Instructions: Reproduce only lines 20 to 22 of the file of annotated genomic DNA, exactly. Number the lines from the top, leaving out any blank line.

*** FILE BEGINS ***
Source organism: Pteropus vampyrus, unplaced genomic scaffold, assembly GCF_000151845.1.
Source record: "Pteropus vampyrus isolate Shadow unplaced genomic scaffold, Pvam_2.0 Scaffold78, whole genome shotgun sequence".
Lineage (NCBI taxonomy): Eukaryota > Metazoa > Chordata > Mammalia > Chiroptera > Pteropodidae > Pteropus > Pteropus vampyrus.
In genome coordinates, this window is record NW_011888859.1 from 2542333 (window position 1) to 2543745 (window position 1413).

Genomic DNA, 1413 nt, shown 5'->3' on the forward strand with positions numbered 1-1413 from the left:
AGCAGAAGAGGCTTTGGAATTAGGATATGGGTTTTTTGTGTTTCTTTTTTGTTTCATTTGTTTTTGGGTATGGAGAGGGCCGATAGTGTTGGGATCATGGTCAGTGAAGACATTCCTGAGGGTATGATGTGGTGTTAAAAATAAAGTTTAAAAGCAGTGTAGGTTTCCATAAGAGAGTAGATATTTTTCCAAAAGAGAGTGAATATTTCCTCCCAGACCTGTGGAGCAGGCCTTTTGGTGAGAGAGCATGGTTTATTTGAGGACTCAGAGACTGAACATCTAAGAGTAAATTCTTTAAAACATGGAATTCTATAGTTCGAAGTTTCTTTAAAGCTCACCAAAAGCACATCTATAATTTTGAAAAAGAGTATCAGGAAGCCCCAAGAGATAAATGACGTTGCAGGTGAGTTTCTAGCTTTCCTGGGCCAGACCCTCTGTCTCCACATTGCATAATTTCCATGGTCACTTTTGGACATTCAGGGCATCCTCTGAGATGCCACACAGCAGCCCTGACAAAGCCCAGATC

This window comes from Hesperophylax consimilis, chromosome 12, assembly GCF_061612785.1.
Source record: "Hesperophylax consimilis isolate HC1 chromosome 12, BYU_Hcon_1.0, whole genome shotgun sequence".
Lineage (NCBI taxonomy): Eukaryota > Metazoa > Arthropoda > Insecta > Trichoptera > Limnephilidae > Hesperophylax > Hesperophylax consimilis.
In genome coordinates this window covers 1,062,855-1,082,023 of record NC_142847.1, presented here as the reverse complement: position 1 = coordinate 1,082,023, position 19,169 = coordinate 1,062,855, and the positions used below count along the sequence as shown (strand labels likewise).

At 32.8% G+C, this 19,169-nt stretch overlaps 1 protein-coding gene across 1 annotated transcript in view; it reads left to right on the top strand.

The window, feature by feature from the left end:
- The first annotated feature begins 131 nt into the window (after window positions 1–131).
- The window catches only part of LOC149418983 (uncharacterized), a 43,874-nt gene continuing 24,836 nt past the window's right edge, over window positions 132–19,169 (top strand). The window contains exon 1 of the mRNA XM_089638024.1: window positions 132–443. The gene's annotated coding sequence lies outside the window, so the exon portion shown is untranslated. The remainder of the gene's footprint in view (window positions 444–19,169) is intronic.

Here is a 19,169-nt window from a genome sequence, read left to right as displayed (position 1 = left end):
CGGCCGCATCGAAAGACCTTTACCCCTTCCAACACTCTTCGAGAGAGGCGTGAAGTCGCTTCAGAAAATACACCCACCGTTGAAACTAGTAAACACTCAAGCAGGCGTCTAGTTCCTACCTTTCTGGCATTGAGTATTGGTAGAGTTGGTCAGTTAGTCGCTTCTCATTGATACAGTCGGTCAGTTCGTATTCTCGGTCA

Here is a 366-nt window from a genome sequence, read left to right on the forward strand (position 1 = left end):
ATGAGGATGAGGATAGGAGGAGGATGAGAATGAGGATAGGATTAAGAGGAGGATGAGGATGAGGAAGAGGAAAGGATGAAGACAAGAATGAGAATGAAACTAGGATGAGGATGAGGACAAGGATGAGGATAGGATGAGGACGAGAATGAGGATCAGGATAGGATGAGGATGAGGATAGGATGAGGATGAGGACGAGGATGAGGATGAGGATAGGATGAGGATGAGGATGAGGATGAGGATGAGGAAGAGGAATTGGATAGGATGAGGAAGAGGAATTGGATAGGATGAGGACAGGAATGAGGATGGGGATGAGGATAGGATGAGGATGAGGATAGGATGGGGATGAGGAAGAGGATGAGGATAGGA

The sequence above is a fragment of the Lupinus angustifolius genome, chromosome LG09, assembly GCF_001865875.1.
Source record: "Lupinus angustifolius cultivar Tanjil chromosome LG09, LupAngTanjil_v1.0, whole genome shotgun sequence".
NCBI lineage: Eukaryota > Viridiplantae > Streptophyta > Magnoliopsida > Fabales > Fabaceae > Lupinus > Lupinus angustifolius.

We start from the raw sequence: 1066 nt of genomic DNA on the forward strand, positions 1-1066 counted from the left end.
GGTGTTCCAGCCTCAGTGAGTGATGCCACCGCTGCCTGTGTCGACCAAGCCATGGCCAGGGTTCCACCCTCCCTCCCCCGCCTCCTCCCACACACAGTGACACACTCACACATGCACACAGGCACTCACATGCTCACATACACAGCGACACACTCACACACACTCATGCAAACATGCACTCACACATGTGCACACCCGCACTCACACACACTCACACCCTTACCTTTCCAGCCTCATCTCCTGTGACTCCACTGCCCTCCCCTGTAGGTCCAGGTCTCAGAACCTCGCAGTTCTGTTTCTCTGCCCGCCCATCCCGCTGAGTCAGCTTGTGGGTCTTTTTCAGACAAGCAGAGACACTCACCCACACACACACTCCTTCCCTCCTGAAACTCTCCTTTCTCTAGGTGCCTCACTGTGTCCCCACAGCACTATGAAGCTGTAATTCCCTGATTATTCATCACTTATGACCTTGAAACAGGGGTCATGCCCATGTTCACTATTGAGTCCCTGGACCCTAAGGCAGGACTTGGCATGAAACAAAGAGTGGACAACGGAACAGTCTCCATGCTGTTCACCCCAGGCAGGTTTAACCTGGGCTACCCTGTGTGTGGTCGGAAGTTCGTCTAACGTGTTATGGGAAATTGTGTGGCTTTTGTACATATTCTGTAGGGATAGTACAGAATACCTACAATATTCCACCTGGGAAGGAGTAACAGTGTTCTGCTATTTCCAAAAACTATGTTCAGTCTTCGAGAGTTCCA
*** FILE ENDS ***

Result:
Source record: "Lupinus angustifolius cultivar Tanjil chromosome LG09, LupAngTanjil_v1.0, whole genome shotgun sequence".
NCBI lineage: Eukaryota > Viridiplantae > Streptophyta > Magnoliopsida > Fabales > Fabaceae > Lupinus > Lupinus angustifolius.

We start from the raw sequence: 1066 nt of genomic DNA on the forward strand, positions 1-1066 counted from the left end.